Theatre N16 (Balham) is an integral and vital component of the ever evolving performing arts industry. In an industry where the right name can often be very influential and money can help ease an array of difficulties, Theatre N16 are dedicated to supporting and showcasing new theatre companies, writers and performers. Theatre N16 is exactly what this industry needs and what new talent depend on.
One of their latest productions, The Staff Room, is a brand new one act play by exciting new writer, Michelle Payne. In a short space of time, Payne has been working extremely hard to find her creative voice and put her work out there for people to enjoy and take notice of. This must be admired and applauded. The Staff Room started life as a 15 minute piece, created for a scratch night, hosted by Theatre N16 and Actor Awareness. Having made a massive impact with the audience and the creative team at Theatre N16, The Staff Room has been given a new lease of life and turned into this superb one act play.
I am sure that most of you will agree, as children we all wondered what happened in the staff room at school. What exactly did the teachers talk about? Who did they talk about? I am also sure that most teachers will agree that the staff room is so much more than just a room. It is a sanctuary, a haven, a space void of students, where teachers can just be people for a short space of time. Payne has taken this very notion, in all its simplicity and created a fantastic, insightful and hilarious portrayal of life inside the staff room of a state school.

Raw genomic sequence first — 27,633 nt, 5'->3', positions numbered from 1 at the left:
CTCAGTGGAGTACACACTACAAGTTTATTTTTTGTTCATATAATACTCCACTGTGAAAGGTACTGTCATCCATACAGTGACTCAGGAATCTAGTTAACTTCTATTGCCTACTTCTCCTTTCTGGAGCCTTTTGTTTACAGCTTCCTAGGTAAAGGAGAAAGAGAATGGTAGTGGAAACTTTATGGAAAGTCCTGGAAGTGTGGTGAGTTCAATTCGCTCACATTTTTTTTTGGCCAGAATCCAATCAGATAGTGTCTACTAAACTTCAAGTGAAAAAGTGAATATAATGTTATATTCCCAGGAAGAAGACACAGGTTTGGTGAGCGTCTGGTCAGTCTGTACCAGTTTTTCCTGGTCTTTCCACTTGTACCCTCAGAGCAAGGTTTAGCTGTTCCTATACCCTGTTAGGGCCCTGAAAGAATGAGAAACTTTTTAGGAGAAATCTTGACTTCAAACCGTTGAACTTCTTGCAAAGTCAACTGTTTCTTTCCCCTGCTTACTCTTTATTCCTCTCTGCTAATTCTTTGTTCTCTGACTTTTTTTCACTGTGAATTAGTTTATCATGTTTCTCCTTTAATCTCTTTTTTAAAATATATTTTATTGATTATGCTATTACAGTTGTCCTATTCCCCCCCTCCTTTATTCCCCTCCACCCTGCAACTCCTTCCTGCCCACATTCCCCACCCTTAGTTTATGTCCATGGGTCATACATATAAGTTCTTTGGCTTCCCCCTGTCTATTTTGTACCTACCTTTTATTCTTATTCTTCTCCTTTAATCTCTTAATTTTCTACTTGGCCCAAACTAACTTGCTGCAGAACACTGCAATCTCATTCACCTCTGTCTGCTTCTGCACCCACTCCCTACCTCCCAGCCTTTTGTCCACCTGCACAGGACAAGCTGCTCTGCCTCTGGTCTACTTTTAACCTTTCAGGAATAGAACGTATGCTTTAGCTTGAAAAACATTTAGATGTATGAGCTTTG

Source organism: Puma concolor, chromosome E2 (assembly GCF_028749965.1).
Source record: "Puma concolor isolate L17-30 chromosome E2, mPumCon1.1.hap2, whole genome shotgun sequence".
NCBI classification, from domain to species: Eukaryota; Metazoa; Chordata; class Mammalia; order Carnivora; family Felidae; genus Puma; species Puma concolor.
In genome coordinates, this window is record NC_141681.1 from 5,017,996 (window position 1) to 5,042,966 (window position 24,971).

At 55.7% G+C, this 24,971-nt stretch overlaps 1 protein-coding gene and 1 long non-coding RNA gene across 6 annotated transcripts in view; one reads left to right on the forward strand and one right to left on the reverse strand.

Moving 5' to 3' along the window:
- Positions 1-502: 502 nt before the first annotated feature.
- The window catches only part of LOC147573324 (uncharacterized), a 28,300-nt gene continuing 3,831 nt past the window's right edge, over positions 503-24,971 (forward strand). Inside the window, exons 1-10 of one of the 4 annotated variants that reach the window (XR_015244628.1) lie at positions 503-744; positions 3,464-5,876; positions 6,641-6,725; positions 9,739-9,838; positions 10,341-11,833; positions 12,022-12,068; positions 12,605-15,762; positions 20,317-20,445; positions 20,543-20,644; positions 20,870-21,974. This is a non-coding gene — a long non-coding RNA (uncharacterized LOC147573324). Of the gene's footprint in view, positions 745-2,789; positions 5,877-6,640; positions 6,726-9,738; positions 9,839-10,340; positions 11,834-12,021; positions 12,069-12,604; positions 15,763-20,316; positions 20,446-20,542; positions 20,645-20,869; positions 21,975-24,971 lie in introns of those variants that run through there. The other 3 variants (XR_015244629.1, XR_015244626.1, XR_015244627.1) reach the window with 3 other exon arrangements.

The Staff Room follows three young teachers as they attempt to navigate their way through the world of education and the added extras that come with being a teacher in 2016. Students, parents, a heavy work load, personal lives and the government, are all highlighted in this one act wonder. Due to the play being shorter in length than usual, the audience are hit with the characters straight away, you are left in no doubt as to who these characters are. The magic of these characters is how they themselves resemble students, their neurotic body obsession, their intrigue with celebrity culture, their social lives, their fears, aspirations and goals. The only difference between them and the students they teach is their age. The stereotypical image of the boring, middle aged, disciplinarian style teacher is nowhere to be seen. Payne introduces the audience to a new generation of young educators, which is much more reflective of the society we live in. Very refreshing indeed.
Alison, played by Hilary Murnane, is the epitome of the wide eyed, newly qualified, fresh and unaffected teacher, determined to change the face of education and make a positive difference to each and every single one of her students lives. Murnane absolutely nails the character, right from the start. She has taken Payne’s writing and has created a memorable character.